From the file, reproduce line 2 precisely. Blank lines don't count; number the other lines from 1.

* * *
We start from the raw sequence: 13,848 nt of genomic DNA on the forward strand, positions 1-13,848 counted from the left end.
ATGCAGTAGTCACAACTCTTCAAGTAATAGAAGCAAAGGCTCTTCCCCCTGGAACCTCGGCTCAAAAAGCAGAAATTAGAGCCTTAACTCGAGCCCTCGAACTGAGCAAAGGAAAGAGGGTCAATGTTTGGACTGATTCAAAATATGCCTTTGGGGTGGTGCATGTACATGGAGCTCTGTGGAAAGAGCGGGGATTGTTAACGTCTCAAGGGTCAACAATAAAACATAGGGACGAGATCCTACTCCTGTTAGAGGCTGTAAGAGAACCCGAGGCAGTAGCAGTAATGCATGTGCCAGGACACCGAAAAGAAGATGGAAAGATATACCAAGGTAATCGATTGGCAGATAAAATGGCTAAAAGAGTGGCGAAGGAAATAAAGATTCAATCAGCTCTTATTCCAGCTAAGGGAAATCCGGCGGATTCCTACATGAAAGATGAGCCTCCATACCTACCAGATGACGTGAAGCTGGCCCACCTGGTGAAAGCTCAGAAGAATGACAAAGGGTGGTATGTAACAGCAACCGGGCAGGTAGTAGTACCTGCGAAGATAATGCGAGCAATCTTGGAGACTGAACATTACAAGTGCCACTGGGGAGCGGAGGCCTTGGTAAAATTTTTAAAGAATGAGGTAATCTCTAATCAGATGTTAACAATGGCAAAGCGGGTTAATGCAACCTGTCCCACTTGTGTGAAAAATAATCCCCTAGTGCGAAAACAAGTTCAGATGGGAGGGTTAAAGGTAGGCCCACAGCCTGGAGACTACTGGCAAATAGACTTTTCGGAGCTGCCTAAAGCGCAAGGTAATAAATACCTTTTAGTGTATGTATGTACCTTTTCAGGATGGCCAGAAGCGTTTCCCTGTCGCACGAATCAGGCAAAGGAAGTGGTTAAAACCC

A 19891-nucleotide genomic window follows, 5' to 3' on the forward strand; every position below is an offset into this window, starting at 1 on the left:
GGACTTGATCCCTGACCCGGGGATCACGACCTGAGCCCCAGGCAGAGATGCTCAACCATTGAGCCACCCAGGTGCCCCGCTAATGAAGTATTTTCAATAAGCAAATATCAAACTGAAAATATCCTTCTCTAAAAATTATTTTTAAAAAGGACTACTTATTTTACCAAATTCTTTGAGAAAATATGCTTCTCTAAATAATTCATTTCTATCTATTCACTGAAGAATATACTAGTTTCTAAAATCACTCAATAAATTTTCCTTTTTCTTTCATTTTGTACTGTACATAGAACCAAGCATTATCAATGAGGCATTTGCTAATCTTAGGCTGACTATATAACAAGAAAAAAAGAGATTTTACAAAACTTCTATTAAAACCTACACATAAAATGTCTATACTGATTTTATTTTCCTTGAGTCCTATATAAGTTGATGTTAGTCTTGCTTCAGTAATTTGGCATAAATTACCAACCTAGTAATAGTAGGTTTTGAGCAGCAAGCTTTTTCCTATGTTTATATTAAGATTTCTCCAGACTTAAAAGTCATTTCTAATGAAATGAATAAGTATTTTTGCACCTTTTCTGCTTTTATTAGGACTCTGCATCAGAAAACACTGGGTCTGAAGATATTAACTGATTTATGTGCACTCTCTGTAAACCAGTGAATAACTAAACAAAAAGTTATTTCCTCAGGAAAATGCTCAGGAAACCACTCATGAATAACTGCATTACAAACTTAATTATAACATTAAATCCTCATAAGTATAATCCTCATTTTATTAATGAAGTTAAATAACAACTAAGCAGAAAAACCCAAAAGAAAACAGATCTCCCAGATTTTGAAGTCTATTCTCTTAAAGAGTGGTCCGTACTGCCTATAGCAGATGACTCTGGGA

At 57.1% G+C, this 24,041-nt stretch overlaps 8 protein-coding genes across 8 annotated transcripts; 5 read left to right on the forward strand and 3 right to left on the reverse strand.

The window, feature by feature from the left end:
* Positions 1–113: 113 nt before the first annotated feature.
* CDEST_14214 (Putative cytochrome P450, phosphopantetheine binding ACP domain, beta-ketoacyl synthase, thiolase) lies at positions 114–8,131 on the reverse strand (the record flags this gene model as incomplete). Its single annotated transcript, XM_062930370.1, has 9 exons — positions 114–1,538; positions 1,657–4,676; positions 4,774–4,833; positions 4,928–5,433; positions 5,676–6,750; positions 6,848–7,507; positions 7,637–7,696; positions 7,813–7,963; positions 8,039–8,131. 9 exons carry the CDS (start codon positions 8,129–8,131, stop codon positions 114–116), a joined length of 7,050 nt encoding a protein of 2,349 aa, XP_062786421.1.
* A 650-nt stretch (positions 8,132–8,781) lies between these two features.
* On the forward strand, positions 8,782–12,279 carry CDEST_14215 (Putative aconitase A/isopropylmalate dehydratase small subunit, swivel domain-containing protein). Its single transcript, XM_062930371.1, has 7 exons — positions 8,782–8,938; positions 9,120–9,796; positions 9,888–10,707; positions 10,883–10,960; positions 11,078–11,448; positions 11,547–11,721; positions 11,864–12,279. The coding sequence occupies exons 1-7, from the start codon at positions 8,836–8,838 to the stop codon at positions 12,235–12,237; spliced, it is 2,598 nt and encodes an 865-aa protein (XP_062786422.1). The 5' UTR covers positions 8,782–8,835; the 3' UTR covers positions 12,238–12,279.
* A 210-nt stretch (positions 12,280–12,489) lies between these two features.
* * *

ATGCAGTAGTCACAACTCTTCAAGTAATAGAAGCAAAGGCTCTTCCCCCTGGAACCTCGGCTCAAAAAGCAGAAATTAGAGCCTTAACTCGAGCCCTCGAACTGAGCAAAGGAAAGAGGGTCAATGTTTGGACTGATTCAAAATATGCCTTTGGGGTGGTGCATGTACATGGAGCTCTGTGGAAAGAGCGGGGATTGTTAACGTCTCAAGGGTCAACAATAAAACATAGGGACGAGATCCTACTCCTGTTAGAGGCTGTAAGAGAACCCGAGGCAGTAGCAGTAATGCATGTGCCAGGACACCGAAAAGAAGATGGAAAGATATACCAAGGTAATCGATTGGCAGATAAAATGGCTAAAAGAGTGGCGAAGGAAATAAAGATTCAATCAGCTCTTATTCCAGCTAAGGGAAATCCGGCGGATTCCTACATGAAAGATGAGCCTCCATACCTACCAGATGACGTGAAGCTGGCCCACCTGGTGAAAGCTCAGAAGAATGACAAAGGGTGGTATGTAACAGCAACCGGGCAGGTAGTAGTACCTGCGAAGATAATGCGAGCAATCTTGGAGACTGAACATTACAAGTGCCACTGGGGAGCGGAGGCCTTGGTAAAATTTTTAAAGAATGAGGTAATCTCTAATCAGATGTTAACAATGGCAAAGCGGGTTAATGCAACCTGTCCCACTTGTGTGAAAAATAATCCCCTAGTGCGAAAACAAGTTCAGATGGGAGGGTTAAAGGTAGGCCCACAGCCTGGAGACTACTGGCAAATAGACTTTTCGGAGCTGCCTAAAGCGCAAGGTAATAAATACCTTTTAGTGTATGTATGTACCTTTTCAGGATGGCCAGAAGCGTTTCCCTGTCGCACGAATCAGGCAAAGGAAGTGGTTAAAACCC